I’m always looking for those Big Three in children’s books: story, language, and art. And in Simms Taback’s books, the story and the language ARE the art. And the art is the art, too.

The illustrations are bright and folk-y, in paint and colored pencil, with found images and collage. The pages are colorful and jumbled and exciting. The colors are strong and engaging. The pictures are rich and full of little details to notice with your kids and talk about: the back cover of
This Is The House That Jack Built is jammed with drawings of power tools, labeled in type script: Screwy-Drivers, Runny Needle-Nose Pliers, Noisy Hammer, Just Coping Saw.

And the text is not a separate thing from the art. It is not typed on a little white square in some unimportant corner of the picture. The text IS the art. The letters are hand-made or collaged and they weave themselves through and shout themselves across every page. Each letter looks different. Each letter has personality. Some are block print from the newspaper, some are drawn with crayon, some are big, some are little—and they change color constantly. They are exciting. The letters themselves are exciting!

One book of his I love: I Miss You Every Day. It’s just a book about missing someone. But it comes back over and over to that refrain:

When the sun is shining bright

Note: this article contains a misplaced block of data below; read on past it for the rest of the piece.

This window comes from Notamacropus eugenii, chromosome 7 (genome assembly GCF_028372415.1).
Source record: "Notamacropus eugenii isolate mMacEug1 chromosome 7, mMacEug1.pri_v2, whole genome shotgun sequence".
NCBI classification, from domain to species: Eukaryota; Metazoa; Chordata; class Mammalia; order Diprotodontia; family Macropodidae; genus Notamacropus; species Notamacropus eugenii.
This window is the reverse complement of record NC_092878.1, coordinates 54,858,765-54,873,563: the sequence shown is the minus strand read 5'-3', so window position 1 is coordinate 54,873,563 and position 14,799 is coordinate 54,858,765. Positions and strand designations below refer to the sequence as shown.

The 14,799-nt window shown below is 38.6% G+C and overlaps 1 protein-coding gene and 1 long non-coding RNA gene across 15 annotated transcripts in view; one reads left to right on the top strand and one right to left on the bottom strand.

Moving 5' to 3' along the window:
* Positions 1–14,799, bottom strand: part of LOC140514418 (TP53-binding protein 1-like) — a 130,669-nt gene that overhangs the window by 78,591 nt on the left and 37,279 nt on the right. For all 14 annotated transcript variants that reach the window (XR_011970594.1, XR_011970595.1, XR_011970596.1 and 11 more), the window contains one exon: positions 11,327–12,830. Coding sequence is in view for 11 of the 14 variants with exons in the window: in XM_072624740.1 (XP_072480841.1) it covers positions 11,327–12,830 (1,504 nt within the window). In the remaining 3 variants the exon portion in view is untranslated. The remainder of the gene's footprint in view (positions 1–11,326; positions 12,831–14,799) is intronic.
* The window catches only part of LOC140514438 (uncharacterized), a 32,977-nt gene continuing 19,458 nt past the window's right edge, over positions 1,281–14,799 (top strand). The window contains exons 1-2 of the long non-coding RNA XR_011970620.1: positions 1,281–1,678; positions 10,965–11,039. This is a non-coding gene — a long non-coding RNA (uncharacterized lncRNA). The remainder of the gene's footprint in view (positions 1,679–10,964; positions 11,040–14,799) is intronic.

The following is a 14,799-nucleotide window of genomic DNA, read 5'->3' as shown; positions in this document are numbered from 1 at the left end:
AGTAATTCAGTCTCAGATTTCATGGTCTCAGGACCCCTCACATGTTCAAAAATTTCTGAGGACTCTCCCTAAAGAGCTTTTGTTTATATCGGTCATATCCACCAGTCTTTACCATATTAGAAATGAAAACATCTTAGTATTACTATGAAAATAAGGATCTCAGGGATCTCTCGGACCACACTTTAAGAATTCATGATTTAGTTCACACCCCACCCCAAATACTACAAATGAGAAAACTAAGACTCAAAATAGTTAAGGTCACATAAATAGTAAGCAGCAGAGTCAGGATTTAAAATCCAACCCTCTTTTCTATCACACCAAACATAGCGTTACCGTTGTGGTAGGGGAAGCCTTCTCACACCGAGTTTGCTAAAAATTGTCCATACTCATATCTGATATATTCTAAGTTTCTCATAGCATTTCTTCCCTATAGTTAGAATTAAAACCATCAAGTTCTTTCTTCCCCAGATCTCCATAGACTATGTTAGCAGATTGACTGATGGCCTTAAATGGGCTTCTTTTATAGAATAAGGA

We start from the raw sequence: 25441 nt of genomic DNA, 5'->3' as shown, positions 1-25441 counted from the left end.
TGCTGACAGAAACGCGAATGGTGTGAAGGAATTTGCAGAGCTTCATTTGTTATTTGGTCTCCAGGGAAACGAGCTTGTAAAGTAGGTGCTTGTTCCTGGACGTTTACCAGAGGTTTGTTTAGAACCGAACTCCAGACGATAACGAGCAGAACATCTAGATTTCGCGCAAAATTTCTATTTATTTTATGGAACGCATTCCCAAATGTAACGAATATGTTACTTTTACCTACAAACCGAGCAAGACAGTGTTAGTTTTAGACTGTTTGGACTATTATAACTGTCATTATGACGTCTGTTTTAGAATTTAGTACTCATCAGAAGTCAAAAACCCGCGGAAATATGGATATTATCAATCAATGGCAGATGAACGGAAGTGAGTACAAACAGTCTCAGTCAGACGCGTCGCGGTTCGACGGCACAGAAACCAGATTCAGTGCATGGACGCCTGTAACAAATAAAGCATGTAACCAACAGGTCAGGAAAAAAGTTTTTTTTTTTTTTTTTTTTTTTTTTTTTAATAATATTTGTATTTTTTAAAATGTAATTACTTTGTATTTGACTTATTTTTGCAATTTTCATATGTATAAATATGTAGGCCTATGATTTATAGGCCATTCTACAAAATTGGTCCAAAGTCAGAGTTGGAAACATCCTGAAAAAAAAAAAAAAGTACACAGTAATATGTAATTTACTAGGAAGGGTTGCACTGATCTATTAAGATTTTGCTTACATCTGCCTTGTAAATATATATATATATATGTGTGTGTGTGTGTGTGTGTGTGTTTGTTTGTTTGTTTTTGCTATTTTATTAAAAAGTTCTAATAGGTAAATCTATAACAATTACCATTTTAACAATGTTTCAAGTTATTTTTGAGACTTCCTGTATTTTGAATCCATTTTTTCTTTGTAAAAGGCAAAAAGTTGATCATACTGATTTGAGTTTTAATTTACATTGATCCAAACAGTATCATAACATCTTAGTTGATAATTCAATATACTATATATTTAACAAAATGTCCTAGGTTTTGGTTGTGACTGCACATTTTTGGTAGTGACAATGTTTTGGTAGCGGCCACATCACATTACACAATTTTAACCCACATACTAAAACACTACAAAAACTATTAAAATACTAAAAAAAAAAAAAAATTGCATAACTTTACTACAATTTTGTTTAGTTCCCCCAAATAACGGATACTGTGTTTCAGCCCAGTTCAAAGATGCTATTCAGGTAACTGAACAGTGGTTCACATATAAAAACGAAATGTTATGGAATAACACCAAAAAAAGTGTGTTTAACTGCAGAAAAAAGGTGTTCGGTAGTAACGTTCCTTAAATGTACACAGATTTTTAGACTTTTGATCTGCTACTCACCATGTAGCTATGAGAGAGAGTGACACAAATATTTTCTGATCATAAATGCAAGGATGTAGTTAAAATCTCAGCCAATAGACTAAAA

or when it’s wet and gray

I think about you all the time

I miss you every day

The colors of the book are so sunny—as is the plot—that it finds a way to mix cheer with sadness, hope with longing, being together with being apart. The tension between all these things, and the refrain “I miss you every day,” both give the book an energy and a rhythm that makes you want to read it over and over.

I also want to read over and over two of his books that re-energize oldies
but goodies. In There Was An Old Lady Who Swallowed A Fly, he uses cut-outs to show the contents of the old lady’s stomach as it fills up with: the fly, the spider, the bird, the cat, the dog, the cow and the horse. The cutout gets bigger and bigger—as does the old lady—as the visuals and the story build to up to: “She died, of course.”

And the same thing happens in This Is The House That Jack Built. Each line of text is a different color, and the pages become just as wired and nutty as the rhyme does. Near the end, it looks like a carnival, and the sing-songy rhyme keeps your little ones riveted to the story, even though, by that point, there are a lot of words on each page:

This is the farmer planting his corn
That kept the rooster that crowed in the morn,

That waked the judge all shaven and shorn

That married the man all tattered and torn

That kissed the maiden all forlorn

That milked the cow with the crumpled horn
That tossed the dog

That worried the cat

That killed the rat

That ate the cheese

That lay in the house

That Jack built.

A lot of words—and great ones: crumpled, forlorn, shaven, shorn, crowed, maiden, torn. It is so fun to read out loud. Everything about the pictures says that words are important. And it’s a page-turner. The pictures, text, language and rhythm all grab hold of you—and your kids—and do not let go.

portrait of Simms Taback via Ventana